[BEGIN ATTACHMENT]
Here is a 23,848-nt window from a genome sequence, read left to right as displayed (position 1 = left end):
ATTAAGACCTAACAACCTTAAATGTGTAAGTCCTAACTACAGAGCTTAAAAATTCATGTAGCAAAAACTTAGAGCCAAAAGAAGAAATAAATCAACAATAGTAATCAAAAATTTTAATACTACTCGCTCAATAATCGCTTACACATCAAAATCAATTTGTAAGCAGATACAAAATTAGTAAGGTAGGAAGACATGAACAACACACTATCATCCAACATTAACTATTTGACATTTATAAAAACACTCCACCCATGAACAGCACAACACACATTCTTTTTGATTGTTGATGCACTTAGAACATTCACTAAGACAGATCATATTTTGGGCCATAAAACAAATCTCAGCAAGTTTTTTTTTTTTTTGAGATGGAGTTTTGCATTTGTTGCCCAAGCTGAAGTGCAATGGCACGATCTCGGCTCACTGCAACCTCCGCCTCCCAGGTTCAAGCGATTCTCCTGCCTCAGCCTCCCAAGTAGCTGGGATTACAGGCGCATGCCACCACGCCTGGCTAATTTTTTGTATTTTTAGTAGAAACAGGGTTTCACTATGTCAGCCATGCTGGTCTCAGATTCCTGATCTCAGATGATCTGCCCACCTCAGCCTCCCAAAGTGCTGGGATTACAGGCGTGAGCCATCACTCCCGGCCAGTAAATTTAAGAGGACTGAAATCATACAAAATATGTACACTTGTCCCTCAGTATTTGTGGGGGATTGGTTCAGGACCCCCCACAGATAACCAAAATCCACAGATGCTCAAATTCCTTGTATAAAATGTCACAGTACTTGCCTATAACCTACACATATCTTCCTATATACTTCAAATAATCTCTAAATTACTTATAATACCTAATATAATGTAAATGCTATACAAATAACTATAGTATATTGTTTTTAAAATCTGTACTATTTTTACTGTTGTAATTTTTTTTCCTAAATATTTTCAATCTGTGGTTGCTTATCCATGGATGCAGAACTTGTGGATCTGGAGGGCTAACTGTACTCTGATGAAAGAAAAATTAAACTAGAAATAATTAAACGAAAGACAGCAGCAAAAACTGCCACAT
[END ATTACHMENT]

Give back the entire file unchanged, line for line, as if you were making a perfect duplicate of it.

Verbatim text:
Here is a 23,848-nt window from a genome sequence, read left to right as displayed (position 1 = left end):
ATTAAGACCTAACAACCTTAAATGTGTAAGTCCTAACTACAGAGCTTAAAAATTCATGTAGCAAAAACTTAGAGCCAAAAGAAGAAATAAATCAACAATAGTAATCAAAAATTTTAATACTACTCGCTCAATAATCGCTTACACATCAAAATCAATTTGTAAGCAGATACAAAATTAGTAAGGTAGGAAGACATGAACAACACACTATCATCCAACATTAACTATTTGACATTTATAAAAACACTCCACCCATGAACAGCACAACACACATTCTTTTTGATTGTTGATGCACTTAGAACATTCACTAAGACAGATCATATTTTGGGCCATAAAACAAATCTCAGCAAGTTTTTTTTTTTTTTGAGATGGAGTTTTGCATTTGTTGCCCAAGCTGAAGTGCAATGGCACGATCTCGGCTCACTGCAACCTCCGCCTCCCAGGTTCAAGCGATTCTCCTGCCTCAGCCTCCCAAGTAGCTGGGATTACAGGCGCATGCCACCACGCCTGGCTAATTTTTTGTATTTTTAGTAGAAACAGGGTTTCACTATGTCAGCCATGCTGGTCTCAGATTCCTGATCTCAGATGATCTGCCCACCTCAGCCTCCCAAAGTGCTGGGATTACAGGCGTGAGCCATCACTCCCGGCCAGTAAATTTAAGAGGACTGAAATCATACAAAATATGTACACTTGTCCCTCAGTATTTGTGGGGGATTGGTTCAGGACCCCCCACAGATAACCAAAATCCACAGATGCTCAAATTCCTTGTATAAAATGTCACAGTACTTGCCTATAACCTACACATATCTTCCTATATACTTCAAATAATCTCTAAATTACTTATAATACCTAATATAATGTAAATGCTATACAAATAACTATAGTATATTGTTTTTAAAATCTGTACTATTTTTACTGTTGTAATTTTTTTTCCTAAATATTTTCAATCTGTGGTTGCTTATCCATGGATGCAGAACTTGTGGATCTGGAGGGCTAACTGTACTCTGATGAAAGAAAAATTAAACTAGAAATAATTAAACGAAAGACAGCAGCAAAAACTGCCACAT